5. Our first IVF/ICSI

Within the last year of my story I’ve gone from having zero sperm to having a very small amount, roughly 20,000 at my first positive result. To put this into some kind of perspective, the average man ejaculates in the region of 39 to 200 million.

So we had a chance, not a very big chance, but a chance nonetheless. If I’ve learnt anything during my 30 something years alive on this floating rock in space is that life will grow in the most unlikely circumstances, and that alone gave me hope.

I visited the male specimen room at the hospital on a number of occasions in the run up to starting out first cycle. This was to freeze some sperm samples In case there was nothing being produced on the day of the egg collection. I remember on one occasion bumping into a friend who was coming out of the room after providing a sample for his post-vasectomy test; we didn’t shake hands!!

 

We were to undergo ICSI, similar to IVF, except they directly inject the sperm into the egg instead of mixing them together in a test tube. It was at this point that we found out not only did I have problems, but my wife has a very low ovarian reserve, with one side being almost zero. I could feel that chance slipping.

 

I accompanied my wife to her info session. The look of the nurse I had met nearly 2 years ago was both astonishment that I had managed to inject myself for such a long time and relief that she didn’t have me as her next appointment… It didn’t matter though as my wife took to the injections so easily that I just looked on in awe. Well, who knows, she may one day have to give birth so what’s a few needles. At least she would only be injecting herself for around a month.

 

The typical cycle consists of injecting hormones to basically induce early menopause which prevents any eggs from being released. The second phase is to inject hormones to stimulate as many eggs to grow as possible. A final “trigger shot” releases the eggs in preparation for the operation to harvest them from the lady in question (or in this case, my wife).

 

The day of my wife’s operation to collect her eggs arrived. She had a horrible cold and we were both so worried about what they would say as the operation required her to have a general anesthetic. We were shown to the recovery suite and my wife was prepared for her procedure. The nurses were also concerned and said we would have to wait for the anesthetist to make a decision. We were visited by the consultant who explained what was going to happen, then the embryologist who explained how they would inspect any eggs they collected, hopefully inject them with a sperm from me, then watch and wait for nature to take it’s course. I was then invited to the male specimen room to go and provide my sample for them to use in the ICSI procedure. I came back and still no sign of the mysterious anesthetist, who should surely be here by now as my wife was overdue in theatre.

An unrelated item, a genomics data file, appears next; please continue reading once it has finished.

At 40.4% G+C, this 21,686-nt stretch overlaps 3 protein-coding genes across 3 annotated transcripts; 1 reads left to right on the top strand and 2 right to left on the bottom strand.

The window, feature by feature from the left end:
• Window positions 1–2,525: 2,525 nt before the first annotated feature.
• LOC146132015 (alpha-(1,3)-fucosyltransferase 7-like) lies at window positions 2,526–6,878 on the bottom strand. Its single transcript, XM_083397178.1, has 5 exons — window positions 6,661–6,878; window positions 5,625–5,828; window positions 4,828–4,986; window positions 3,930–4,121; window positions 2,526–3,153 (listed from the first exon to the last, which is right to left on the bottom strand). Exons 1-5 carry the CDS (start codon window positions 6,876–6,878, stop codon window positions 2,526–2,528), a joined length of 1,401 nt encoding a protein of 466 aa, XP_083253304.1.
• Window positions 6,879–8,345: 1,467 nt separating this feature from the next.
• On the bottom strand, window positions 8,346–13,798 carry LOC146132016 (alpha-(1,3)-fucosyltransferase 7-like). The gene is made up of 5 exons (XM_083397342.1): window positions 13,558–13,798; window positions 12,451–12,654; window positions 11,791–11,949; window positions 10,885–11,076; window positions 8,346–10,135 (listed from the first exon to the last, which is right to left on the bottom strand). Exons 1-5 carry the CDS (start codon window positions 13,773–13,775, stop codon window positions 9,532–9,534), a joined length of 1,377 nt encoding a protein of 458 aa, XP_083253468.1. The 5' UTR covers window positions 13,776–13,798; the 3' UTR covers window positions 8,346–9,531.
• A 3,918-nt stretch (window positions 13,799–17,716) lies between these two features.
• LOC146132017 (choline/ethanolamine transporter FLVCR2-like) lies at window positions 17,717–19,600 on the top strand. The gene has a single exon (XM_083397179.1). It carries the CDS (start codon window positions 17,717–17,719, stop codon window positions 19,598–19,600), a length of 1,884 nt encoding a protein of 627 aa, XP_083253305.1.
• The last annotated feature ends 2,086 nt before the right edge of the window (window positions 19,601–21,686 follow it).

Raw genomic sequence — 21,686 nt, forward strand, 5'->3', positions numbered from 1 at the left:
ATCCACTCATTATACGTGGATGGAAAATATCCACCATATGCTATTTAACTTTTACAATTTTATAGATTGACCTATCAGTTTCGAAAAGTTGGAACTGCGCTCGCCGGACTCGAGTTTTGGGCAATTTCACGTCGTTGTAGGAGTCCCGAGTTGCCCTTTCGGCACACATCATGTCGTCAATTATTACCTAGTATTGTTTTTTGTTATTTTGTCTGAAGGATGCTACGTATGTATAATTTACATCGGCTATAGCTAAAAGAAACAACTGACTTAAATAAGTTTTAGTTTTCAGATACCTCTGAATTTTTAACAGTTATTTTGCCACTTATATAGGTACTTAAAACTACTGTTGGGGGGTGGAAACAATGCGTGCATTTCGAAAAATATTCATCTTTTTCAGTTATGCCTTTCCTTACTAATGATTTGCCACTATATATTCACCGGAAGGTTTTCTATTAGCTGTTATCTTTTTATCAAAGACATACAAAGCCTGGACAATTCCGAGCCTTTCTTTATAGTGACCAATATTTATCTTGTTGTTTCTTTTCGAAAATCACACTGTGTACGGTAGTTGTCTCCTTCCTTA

Finally she arrived. “Sorry, sorry, I’ve been stuck in traffic!” She looked at my wife “oh my darling look at you, you’re full of cold aren’t you!! Well we can’t exactly ask those eggs to wait inside you and come back another day, so we’ll have to take the risk. But just to set your mind at rest, you should know that I wouldn’t do it if it wasn’t safe”. Oh so that makes it all better then!!!

I kissed my wife and watched as they took her to theatre with a tear in my eye wondering whether they would be able to collect any eggs at all or even considering what the anesthetist had just said, whether I would even see her alive again.

After what felt like an eternity sitting on my own, I heard people in the distance calling my wife’s name and asking her to stay still. The trolley trundled round the corner and into view. She wasn’t properly awake from the anesthetic and was unconsciously making a bid for freedom over the railings of the hospital bed. The nurse took her obs and between us we both coaxed her round from the anesthetic and kept her safely in the bed. She started muttering something incomprehensible. We leant in closer to hear what she was saying and she said quite clearly “get me a pen”!! Of all the things to say, not I love you or how did it go… Typical teacher…

She slowly recovered and was fully awake by the time the consultant came in to announce he had collected a total of 6 eggs from my wife and they had been passed to the embryologists to start the ICSI.

 

The next day we waited for the phonecall from the hospital that told us they had been able to inject 5 of the 6 eggs but only 2 were viable for the transfer that would happen the next day.

 

Transfer day came. We arrived at the same recovery suite in the morning and were visited by the embryologist. This brought sad news that unfortunately one of our little embryos had started to fragment and would not be suitable for transfer as it would not progress into a viable pregnancy. The second embryo had also multiplied a little too quickly and was 6 cells only 2 days after the collection and fertilisation had taken place. Since it was a good enough quality they decided to proceed as they have had other 6 cell embryos that went onto be perfectly fine.

I was allowed to be with my wife in the operating theatre as she didn’t require any anesthetic and the consultant performed the simple enough procedure of transferring our little 6-celled embryo into her. We left with their best wishes and hopes that we would have a positive test 2 weeks later, but deep down we were both incredibly disheartened that after all we had been through to get this chance, mother nature had perhaps let us down when we needed her most.

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